This article originally appeared on VICE ASIA.
The novel coronavirus (COVID-19) that started in Wuhan, China has spread globally, with at least 71,335 falling ill and 1,775 dying, according to the latest count. Now a global health emergency without any signs of slowing down, those living in Asia have been scrambling for supplies in groceries and drug stores to protect themselves.
In Hong Kong, rumours of a toilet paper shortage has led many to panic-buy the household staple, leading to an actual shortage in many stores. And apparently, it has gotten so bad that some have resorted to extreme measures just to get their hands on the hot commodity.
On Monday, February 17 at around 6 a.m., three robbers, one armed with a knife, stole 600 rolls of toilet paper, worth HK$1,000 ($128.76) outside a Wellcome supermarket in Mong Kok, The South China Morning Post reported.
According to police, the suspects robbed a delivery man just outside the store. By midday, two of the suspects had already been arrested, but police are still on the hunt for the third suspect.
Just two weeks ago, supermarkets around the city ran out of toilet paper rolls after a fake memo stating that toilet paper production had been suspended due to factory closures in mainland China, spread in messaging apps.
Residents then panic-hoarded toilet paper, causing government officials and business owners to intervene. In a statement, the Hong Kong government condemned “rumour mongers with evil intentions” and expressed regret over “the malicious act” of spreading false news of a toilet paper shortage.
In Hong Kong, robbery carries a maximum sentence of life imprisonment. Given the supply issues the city is facing, Barrister Albert Luk Wai-hung called the case a “serious” one.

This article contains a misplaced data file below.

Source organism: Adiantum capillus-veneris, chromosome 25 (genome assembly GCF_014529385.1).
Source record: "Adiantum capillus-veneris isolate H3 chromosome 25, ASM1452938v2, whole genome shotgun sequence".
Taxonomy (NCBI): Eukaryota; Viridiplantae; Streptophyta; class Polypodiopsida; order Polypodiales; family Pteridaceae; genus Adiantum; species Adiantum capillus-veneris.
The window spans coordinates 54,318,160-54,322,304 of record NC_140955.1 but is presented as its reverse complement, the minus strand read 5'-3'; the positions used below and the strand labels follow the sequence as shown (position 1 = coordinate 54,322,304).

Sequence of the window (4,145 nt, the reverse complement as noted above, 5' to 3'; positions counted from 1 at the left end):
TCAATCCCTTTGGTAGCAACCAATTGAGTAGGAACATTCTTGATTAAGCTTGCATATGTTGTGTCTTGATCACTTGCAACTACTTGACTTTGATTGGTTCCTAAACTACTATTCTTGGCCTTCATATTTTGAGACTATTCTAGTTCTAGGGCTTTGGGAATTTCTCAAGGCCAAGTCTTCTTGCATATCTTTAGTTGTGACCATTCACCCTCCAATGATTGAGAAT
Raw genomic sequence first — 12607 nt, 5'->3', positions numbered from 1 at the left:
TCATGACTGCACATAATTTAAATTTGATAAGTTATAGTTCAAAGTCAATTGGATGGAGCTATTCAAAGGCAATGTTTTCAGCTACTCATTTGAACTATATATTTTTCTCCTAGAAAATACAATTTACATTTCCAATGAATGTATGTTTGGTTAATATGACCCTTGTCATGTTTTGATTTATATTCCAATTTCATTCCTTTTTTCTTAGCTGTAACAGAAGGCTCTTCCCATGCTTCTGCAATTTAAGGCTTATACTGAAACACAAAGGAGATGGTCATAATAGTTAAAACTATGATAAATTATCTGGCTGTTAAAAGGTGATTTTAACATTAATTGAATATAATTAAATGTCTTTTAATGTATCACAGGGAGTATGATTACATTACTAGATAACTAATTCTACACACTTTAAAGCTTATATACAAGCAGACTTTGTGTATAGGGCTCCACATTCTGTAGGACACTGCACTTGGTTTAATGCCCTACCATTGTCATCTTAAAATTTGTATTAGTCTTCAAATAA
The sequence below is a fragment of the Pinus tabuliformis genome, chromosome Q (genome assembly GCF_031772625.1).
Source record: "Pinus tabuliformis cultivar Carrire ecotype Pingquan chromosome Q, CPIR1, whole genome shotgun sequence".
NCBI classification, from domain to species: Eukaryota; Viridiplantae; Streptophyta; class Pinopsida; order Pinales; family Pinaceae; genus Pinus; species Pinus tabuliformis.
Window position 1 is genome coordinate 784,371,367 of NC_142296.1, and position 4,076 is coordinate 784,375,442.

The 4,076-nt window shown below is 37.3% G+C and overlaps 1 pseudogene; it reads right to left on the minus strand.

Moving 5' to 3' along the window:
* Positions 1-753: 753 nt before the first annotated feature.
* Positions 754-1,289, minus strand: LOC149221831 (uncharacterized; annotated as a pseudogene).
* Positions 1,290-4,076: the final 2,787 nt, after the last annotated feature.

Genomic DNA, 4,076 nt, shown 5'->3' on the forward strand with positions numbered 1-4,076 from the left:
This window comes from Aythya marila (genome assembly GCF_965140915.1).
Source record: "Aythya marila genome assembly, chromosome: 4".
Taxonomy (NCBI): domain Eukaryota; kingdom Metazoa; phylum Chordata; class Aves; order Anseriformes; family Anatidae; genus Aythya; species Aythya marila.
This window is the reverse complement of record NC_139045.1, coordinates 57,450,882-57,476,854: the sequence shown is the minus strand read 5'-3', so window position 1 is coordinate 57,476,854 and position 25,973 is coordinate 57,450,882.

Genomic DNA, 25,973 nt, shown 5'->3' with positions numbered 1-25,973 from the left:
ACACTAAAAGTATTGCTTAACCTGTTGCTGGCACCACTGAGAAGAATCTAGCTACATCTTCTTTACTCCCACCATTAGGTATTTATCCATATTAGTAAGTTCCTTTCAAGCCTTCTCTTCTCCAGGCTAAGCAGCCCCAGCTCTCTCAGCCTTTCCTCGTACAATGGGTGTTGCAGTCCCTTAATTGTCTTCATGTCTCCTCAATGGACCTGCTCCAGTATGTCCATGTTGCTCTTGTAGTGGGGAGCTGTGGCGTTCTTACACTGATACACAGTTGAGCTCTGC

“Whether it is money or toilet paper being robbed, that’s not the most important consideration by the court. Since this incident is likely premeditated and it’s an armed gang robbery, these are all aggravating factors which make the case more serious compared with other robbery cases,” said Wai-hung.
Meanwhile, Gilly Wong Fung-han, Hong Kong Consumer Council’s CEO, appealed to the public on Sunday, February 16 to quit hoarding the rolls. With the country’s humid climate, toilet paper is susceptible to mould. She also added that major suppliers have already assured them of sufficient supply.
But it seems that the panic-buying isn’t going to ease anytime soon. Despite toilet paper being restocked, there is still a shortage of masks, causing distrust from the public. The hysteria is also partly fuelled by the city’s history of confronting past outbreaks, such as SARS in 2003, which left 299 Hong Kongers dead.
The city has confirmed its 57th coronavirus case on Sunday. There has been one death.